View Full Version : Differences between one Debian and one HD-Install Knoppix

03-27-2005, 09:04 PM
Hi everybody!

Just ask that differences, and the pos and cons of the two distros.


03-27-2005, 09:24 PM
It's a big question, but once installed to HD, Knoppix is Debian.

The pros of Knoppix: it's easier to install, quicker to install, you get later stuff, it's a smaller download, the hardware detection is exceptionally good, you don't need to know much about your system.

The cons: Knoppix is designed for reasonably modern hardware with quite a lot of ram. Knoppix can get into trouble with apt-get update (for this reason, Kanotix may be a better choice for a HD install).

Harry Kuhman
03-27-2005, 09:57 PM
It's a big question, but once installed to HD, Knoppix is Debian. Except that it's not really, it's a mix of different versions that would never happen with a "real" Debian install, and this has the result that you point out in Cons.

...The pros of Knoppix: ...... you don't need to know much about your system..... The cons: ...... you don't need to know much about your system.....

03-27-2005, 10:33 PM

Can you answer me these questions?

Can you install apps in a HDKnoppix (like Firefox, or anothers)??
Can you get the same performance of Debian or another HD specific distro?
Can you get Wireless connection?

Thank you.

03-28-2005, 01:02 AM
Yes to the first 2, the third I've never done: my guess is that it depends largely on your wireless hardware.

BTW, you install stuff by opening a Konsole and doing:

(prompt for root password)
apt-get update
(hang around for a while and we'll assume that you'd like a graphical front end to (most of) apt-get)
apt-get install synaptic

apt-get is perhaps the killer reason for using Debian -- that and the availability of just about any package as a .deb.

03-28-2005, 01:08 AM
The cons: ...... you don't need to know much about your system.....

For me, that's definitely a pro (although I do know a fair bit about my system, I built and speced the damn thing). I'd just that it sooner be autodetected than answer a load of questions!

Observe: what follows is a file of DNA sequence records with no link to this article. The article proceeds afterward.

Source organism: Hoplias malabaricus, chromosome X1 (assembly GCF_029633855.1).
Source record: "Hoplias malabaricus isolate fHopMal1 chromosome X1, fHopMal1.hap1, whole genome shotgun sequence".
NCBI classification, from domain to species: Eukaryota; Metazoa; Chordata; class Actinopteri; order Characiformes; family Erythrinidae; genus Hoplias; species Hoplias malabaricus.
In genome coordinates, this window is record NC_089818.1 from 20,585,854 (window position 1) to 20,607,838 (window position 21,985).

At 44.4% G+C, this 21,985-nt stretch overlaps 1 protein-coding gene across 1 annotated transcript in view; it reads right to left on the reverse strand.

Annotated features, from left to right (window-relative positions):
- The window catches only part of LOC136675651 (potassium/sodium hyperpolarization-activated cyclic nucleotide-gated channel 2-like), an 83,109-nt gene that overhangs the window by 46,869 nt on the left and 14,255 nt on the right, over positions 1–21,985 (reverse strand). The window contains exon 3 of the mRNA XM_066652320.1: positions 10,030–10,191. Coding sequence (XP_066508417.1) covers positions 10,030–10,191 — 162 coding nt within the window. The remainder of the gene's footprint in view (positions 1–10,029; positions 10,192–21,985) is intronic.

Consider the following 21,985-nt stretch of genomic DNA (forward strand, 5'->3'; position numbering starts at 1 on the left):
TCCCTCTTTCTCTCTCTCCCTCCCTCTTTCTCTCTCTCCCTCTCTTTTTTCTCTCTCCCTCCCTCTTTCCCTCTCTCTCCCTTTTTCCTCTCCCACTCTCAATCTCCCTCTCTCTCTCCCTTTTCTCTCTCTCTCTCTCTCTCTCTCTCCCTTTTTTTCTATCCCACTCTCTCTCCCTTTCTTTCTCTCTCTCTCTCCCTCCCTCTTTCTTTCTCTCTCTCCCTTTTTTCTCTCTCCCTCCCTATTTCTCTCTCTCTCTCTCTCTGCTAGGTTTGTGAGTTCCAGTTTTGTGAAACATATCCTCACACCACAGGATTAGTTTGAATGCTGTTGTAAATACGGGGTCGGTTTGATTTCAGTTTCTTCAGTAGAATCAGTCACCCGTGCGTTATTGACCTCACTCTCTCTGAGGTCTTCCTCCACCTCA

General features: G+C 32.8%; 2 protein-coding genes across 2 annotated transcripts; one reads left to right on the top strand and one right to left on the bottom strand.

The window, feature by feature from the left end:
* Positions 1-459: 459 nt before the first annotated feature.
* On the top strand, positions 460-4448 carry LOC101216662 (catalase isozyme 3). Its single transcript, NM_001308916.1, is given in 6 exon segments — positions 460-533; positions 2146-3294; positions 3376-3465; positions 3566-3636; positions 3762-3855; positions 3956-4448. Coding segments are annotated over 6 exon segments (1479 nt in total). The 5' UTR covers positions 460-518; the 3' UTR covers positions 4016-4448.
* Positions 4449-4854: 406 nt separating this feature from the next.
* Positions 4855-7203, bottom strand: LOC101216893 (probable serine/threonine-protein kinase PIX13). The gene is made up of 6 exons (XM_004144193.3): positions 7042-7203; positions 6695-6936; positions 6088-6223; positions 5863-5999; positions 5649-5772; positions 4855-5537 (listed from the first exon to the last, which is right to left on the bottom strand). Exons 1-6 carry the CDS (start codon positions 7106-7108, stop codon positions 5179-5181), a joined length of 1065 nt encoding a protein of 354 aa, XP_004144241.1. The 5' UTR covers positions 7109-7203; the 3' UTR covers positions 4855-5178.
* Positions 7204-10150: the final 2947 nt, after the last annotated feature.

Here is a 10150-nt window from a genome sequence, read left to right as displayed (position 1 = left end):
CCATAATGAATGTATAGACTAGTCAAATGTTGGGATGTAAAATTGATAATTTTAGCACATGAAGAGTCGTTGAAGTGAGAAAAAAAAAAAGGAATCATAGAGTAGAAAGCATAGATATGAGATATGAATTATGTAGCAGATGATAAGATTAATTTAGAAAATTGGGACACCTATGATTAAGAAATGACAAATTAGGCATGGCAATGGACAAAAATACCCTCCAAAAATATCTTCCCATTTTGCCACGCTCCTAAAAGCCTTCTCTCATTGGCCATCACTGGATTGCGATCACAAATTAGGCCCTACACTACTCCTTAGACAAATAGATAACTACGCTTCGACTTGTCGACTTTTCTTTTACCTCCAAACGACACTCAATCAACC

03-28-2005, 12:29 PM
apt-get is perhaps the killer reason for using Debian -- that and the availability of just about any package as a .deb.

Could you explain me that failure?

03-28-2005, 02:25 PM
Could you explain me that failure?

You mean feature? That's a long one. Maybe later tonight.

Later tonight.........

This (http://www.debian.org/doc/manuals/apt-howto/ch1.en.html) is probably the best and most authoritative thing on apt-get.

Evil One
03-28-2005, 08:18 PM
I found a way to do the wireless for hd install. I'm guessing that the wireless is for a laptop right? well, some things are allready supported by knoppix and there is a good deal of howto's on the web. I configured a linksys instant wireless pcmcia card v3, after descovering that the v4 that I had would only work if you recompile the kernal to use ham radio. if all of the tutorials for what ever you have are like this, buy something that is supported by knoppix.

03-28-2005, 09:14 PM
No, it isn't a laptop.
I have to possibilities:

Conceptronic PCI Wireless Card
Linksys USB adapter WUSB54G


03-29-2005, 05:44 AM
This is probably the best and most authoritative thing on apt-get
Yes, I attempted to read the #*!~ Manual and Docs, but they are way over my head.
I have been running aHD install of Knoppix 3.6 for a couple of months, but have lost my KDE Desktop and can't get it back. My tale of woes is on a couple other threads.

I tried a Net install Debian this morning, on a different HD. when I booted it, I found myself in Bash. I tried startx, program not found. I've been floundering around with APT-cache, AAPT-get, etc but I don't know what package I need and I'm not sure that my NIC is configured. Knoppix does it automatically, connecting me to my router so that I download as soon as I enter a URL.

1. Can I do a Knoppix-RE-install on top of my broken version?
2. How can I find out what driver/pkg Knoppix installed for my NIC?
3. How do I read the cryptic syntax of the Manual to update pkgs in my Knoppix/Debian HDinstall?

Is there a Dummies Guide to Knoppix?


03-29-2005, 09:41 AM
Welcome to Linux, Kayen! And watch us disagree! :D

apt-get is perhaps the killer reason for using DebianThis means that it's very good, not very bad. :)

The pros of Knoppix: ... hardware detection is exceptionally goodThis is true - it's not perfect, according to some people who post here, but it's exceptionally good. In my opinion :wink: Debian has made lots of progress and is now somewhere around very good.